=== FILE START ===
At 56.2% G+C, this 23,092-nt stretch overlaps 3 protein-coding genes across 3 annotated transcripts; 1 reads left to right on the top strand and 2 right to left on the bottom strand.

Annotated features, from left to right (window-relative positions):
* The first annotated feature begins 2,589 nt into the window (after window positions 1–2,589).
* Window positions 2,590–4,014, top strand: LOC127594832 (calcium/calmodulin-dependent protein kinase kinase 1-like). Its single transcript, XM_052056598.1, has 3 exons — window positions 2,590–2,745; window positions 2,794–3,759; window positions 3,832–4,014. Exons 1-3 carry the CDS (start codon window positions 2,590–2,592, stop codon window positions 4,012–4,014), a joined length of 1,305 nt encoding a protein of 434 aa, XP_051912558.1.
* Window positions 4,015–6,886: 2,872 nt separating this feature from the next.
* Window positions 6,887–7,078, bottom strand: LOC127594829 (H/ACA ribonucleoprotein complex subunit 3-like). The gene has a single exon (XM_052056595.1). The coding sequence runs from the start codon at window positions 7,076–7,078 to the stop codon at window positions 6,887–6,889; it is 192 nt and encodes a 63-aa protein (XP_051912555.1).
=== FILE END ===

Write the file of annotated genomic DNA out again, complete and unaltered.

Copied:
At 56.2% G+C, this 23,092-nt stretch overlaps 3 protein-coding genes across 3 annotated transcripts; 1 reads left to right on the top strand and 2 right to left on the bottom strand.

Annotated features, from left to right (window-relative positions):
* The first annotated feature begins 2,589 nt into the window (after window positions 1–2,589).
* Window positions 2,590–4,014, top strand: LOC127594832 (calcium/calmodulin-dependent protein kinase kinase 1-like). Its single transcript, XM_052056598.1, has 3 exons — window positions 2,590–2,745; window positions 2,794–3,759; window positions 3,832–4,014. Exons 1-3 carry the CDS (start codon window positions 2,590–2,592, stop codon window positions 4,012–4,014), a joined length of 1,305 nt encoding a protein of 434 aa, XP_051912558.1.
* Window positions 4,015–6,886: 2,872 nt separating this feature from the next.
* Window positions 6,887–7,078, bottom strand: LOC127594829 (H/ACA ribonucleoprotein complex subunit 3-like). The gene has a single exon (XM_052056595.1). The coding sequence runs from the start codon at window positions 7,076–7,078 to the stop codon at window positions 6,887–6,889; it is 192 nt and encodes a 63-aa protein (XP_051912555.1).